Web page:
DNA In the issue that will not die, the Supreme Court again considered what can or cannot be patented.  This time the question was whether human genes can be the subject of a patent.

The U.S. Constitution at Article One, Section 8 gives Congress the power “to promote science and the useful arts, by securing for limited times…to inventors the exclusive right to their…discoveries.”  Congress exercised that authority in Section 101 of the patent statute, which authorizes patent protection to “[w]hoever invents or discovers any new and useful… composition of matter.” In the past, the Supreme Court has created exceptions preventing patenting of laws of nature, natural phenomena and abstract ideas.

Myriad Genetics discovered the precise locations of certain genes, the mutation of which increased the risk of certain cancers.  The U.S. Patent and Trademark Office issued patents to Myriad for the genes.  The Federal Circuit Court of Appeals agreed that Myriad’s discovery of the genes was patentable.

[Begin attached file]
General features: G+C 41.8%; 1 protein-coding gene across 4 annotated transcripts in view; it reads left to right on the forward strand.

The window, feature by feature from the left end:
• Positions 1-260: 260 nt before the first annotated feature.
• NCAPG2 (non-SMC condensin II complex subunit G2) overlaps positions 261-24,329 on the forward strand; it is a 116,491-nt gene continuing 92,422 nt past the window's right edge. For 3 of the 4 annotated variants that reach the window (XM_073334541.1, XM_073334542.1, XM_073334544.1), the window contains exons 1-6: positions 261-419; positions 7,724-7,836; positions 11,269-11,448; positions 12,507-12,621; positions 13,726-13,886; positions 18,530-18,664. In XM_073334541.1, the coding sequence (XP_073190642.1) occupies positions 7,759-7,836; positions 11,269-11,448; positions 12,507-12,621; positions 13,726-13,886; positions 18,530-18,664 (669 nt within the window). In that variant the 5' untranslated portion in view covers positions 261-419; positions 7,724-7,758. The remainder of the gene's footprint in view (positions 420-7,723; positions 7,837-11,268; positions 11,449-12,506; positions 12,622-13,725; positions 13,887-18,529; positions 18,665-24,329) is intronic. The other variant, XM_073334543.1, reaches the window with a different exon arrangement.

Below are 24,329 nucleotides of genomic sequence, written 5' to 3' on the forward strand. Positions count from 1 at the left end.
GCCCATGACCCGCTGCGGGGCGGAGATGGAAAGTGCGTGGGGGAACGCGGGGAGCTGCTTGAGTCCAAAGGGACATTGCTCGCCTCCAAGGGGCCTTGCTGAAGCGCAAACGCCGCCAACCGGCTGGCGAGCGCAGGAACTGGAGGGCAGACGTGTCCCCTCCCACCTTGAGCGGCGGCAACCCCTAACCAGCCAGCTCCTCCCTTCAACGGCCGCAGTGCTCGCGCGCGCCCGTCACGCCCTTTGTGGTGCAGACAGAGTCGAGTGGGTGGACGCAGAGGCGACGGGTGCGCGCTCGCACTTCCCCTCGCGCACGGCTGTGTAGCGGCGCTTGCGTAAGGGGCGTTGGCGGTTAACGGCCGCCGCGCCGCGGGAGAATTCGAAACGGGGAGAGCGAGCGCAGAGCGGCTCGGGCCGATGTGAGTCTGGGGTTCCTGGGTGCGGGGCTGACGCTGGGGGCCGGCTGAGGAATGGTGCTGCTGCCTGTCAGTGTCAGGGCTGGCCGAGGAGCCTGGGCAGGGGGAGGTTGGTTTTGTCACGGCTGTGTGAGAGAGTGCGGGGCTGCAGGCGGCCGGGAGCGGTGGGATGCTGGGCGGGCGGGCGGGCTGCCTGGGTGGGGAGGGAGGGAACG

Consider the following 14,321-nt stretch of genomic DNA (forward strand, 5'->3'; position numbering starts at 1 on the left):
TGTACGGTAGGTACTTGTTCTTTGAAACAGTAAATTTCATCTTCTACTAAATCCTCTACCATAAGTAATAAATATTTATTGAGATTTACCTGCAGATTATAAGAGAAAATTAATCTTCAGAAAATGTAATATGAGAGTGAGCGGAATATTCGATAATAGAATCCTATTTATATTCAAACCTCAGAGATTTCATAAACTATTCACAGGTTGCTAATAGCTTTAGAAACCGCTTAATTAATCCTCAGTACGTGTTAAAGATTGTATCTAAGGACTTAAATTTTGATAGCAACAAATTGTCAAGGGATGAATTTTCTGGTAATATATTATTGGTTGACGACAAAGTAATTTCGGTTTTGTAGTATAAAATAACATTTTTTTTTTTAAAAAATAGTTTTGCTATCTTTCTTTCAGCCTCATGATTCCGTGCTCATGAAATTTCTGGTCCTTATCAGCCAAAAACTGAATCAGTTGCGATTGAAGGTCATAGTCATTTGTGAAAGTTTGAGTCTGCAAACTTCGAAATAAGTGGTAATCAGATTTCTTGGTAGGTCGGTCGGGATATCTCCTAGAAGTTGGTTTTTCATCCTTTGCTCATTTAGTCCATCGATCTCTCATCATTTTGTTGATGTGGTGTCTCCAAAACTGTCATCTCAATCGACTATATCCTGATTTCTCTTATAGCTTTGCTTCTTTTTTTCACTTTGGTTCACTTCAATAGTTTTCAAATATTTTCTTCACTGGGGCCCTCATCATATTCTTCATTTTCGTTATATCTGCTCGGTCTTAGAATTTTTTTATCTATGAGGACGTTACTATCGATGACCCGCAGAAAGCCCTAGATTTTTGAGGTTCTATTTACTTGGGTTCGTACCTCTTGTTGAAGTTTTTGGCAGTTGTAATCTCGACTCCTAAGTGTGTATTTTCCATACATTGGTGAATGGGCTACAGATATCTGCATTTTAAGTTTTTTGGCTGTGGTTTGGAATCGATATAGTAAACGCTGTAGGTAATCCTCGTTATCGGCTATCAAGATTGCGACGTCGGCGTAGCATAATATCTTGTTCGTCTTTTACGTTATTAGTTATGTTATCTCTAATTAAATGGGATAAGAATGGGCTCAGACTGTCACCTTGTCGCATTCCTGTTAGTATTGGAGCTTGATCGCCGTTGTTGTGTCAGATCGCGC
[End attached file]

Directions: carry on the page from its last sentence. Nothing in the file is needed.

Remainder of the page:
The Supreme Court decided that the naturally occurring genes that Myriad located and isolated are a ‘product of nature,’ fall within the ‘law of nature’ exception and are not patentable; however, genes that were modified by Myriad are patentable.

Naturally-occurring materials are staples of biotechnology patenting. Because of the complex questions involved, the transactional costs for the industry to identify and investigate the effects of the Myriad decision will be very high. We can anticipate that the value of companies holding patents to naturally occurring biological materials may be affected.

— Robert Yarbrough, Esq.